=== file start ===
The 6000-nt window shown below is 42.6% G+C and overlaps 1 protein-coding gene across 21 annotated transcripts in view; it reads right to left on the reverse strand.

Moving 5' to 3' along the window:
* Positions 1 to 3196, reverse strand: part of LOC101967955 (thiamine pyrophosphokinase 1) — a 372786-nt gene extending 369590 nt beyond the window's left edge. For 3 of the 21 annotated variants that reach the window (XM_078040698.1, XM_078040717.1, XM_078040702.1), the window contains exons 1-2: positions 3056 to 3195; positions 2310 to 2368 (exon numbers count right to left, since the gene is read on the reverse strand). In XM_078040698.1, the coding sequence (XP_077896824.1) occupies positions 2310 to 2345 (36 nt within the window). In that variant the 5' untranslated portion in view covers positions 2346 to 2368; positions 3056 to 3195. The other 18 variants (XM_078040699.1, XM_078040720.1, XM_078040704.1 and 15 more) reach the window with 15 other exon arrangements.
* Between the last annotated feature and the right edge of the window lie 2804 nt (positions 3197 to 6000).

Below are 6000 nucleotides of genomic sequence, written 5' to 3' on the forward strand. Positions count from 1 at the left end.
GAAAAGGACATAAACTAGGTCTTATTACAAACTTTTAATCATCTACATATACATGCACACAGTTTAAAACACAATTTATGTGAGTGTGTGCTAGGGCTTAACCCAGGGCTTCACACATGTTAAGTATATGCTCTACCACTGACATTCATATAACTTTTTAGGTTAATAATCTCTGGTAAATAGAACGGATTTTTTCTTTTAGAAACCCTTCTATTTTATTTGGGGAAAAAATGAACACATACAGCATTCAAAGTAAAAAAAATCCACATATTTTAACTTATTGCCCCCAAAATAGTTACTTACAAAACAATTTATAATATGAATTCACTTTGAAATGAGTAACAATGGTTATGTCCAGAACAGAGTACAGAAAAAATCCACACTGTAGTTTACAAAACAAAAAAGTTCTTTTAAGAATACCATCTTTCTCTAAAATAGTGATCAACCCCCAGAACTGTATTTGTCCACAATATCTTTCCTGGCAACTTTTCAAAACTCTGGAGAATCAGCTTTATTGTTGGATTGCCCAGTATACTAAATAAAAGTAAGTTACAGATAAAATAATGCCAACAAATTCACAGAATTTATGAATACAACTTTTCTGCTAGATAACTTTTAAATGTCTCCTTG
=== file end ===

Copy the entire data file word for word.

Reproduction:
The 6000-nt window shown below is 42.6% G+C and overlaps 1 protein-coding gene across 21 annotated transcripts in view; it reads right to left on the reverse strand.

Moving 5' to 3' along the window:
* Positions 1 to 3196, reverse strand: part of LOC101967955 (thiamine pyrophosphokinase 1) — a 372786-nt gene extending 369590 nt beyond the window's left edge. For 3 of the 21 annotated variants that reach the window (XM_078040698.1, XM_078040717.1, XM_078040702.1), the window contains exons 1-2: positions 3056 to 3195; positions 2310 to 2368 (exon numbers count right to left, since the gene is read on the reverse strand). In XM_078040698.1, the coding sequence (XP_077896824.1) occupies positions 2310 to 2345 (36 nt within the window). In that variant the 5' untranslated portion in view covers positions 2346 to 2368; positions 3056 to 3195. The other 18 variants (XM_078040699.1, XM_078040720.1, XM_078040704.1 and 15 more) reach the window with 15 other exon arrangements.
* Between the last annotated feature and the right edge of the window lie 2804 nt (positions 3197 to 6000).

Below are 6000 nucleotides of genomic sequence, written 5' to 3' on the forward strand. Positions count from 1 at the left end.
GAAAAGGACATAAACTAGGTCTTATTACAAACTTTTAATCATCTACATATACATGCACACAGTTTAAAACACAATTTATGTGAGTGTGTGCTAGGGCTTAACCCAGGGCTTCACACATGTTAAGTATATGCTCTACCACTGACATTCATATAACTTTTTAGGTTAATAATCTCTGGTAAATAGAACGGATTTTTTCTTTTAGAAACCCTTCTATTTTATTTGGGGAAAAAATGAACACATACAGCATTCAAAGTAAAAAAAATCCACATATTTTAACTTATTGCCCCCAAAATAGTTACTTACAAAACAATTTATAATATGAATTCACTTTGAAATGAGTAACAATGGTTATGTCCAGAACAGAGTACAGAAAAAATCCACACTGTAGTTTACAAAACAAAAAAGTTCTTTTAAGAATACCATCTTTCTCTAAAATAGTGATCAACCCCCAGAACTGTATTTGTCCACAATATCTTTCCTGGCAACTTTTCAAAACTCTGGAGAATCAGCTTTATTGTTGGATTGCCCAGTATACTAAATAAAAGTAAGTTACAGATAAAATAATGCCAACAAATTCACAGAATTTATGAATACAACTTTTCTGCTAGATAACTTTTAAATGTCTCCTTG